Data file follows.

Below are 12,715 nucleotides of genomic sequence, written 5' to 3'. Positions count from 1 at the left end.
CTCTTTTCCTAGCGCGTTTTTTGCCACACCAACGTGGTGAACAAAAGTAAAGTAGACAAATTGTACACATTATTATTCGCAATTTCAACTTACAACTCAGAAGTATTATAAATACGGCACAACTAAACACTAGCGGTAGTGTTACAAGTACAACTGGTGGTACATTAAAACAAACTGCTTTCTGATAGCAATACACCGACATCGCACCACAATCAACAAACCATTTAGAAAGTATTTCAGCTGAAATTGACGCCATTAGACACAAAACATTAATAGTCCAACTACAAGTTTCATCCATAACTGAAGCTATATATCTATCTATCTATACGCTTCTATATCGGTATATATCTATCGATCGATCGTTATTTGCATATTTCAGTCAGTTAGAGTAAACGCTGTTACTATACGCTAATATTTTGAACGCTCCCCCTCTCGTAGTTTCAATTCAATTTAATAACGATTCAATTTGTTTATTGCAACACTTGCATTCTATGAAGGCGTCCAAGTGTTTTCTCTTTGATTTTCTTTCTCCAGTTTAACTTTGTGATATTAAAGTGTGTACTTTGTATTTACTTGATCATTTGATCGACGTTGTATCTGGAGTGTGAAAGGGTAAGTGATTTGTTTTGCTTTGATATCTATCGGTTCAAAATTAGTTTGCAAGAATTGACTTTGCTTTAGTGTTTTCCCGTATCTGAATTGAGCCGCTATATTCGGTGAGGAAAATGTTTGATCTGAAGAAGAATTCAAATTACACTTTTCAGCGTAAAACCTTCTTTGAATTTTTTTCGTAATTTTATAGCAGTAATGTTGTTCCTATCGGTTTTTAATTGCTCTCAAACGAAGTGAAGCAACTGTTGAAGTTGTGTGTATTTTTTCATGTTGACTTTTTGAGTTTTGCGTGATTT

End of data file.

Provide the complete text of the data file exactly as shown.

Below are 12,715 nucleotides of genomic sequence, written 5' to 3'. Positions count from 1 at the left end.
CTCTTTTCCTAGCGCGTTTTTTGCCACACCAACGTGGTGAACAAAAGTAAAGTAGACAAATTGTACACATTATTATTCGCAATTTCAACTTACAACTCAGAAGTATTATAAATACGGCACAACTAAACACTAGCGGTAGTGTTACAAGTACAACTGGTGGTACATTAAAACAAACTGCTTTCTGATAGCAATACACCGACATCGCACCACAATCAACAAACCATTTAGAAAGTATTTCAGCTGAAATTGACGCCATTAGACACAAAACATTAATAGTCCAACTACAAGTTTCATCCATAACTGAAGCTATATATCTATCTATCTATACGCTTCTATATCGGTATATATCTATCGATCGATCGTTATTTGCATATTTCAGTCAGTTAGAGTAAACGCTGTTACTATACGCTAATATTTTGAACGCTCCCCCTCTCGTAGTTTCAATTCAATTTAATAACGATTCAATTTGTTTATTGCAACACTTGCATTCTATGAAGGCGTCCAAGTGTTTTCTCTTTGATTTTCTTTCTCCAGTTTAACTTTGTGATATTAAAGTGTGTACTTTGTATTTACTTGATCATTTGATCGACGTTGTATCTGGAGTGTGAAAGGGTAAGTGATTTGTTTTGCTTTGATATCTATCGGTTCAAAATTAGTTTGCAAGAATTGACTTTGCTTTAGTGTTTTCCCGTATCTGAATTGAGCCGCTATATTCGGTGAGGAAAATGTTTGATCTGAAGAAGAATTCAAATTACACTTTTCAGCGTAAAACCTTCTTTGAATTTTTTTCGTAATTTTATAGCAGTAATGTTGTTCCTATCGGTTTTTAATTGCTCTCAAACGAAGTGAAGCAACTGTTGAAGTTGTGTGTATTTTTTCATGTTGACTTTTTGAGTTTTGCGTGATTT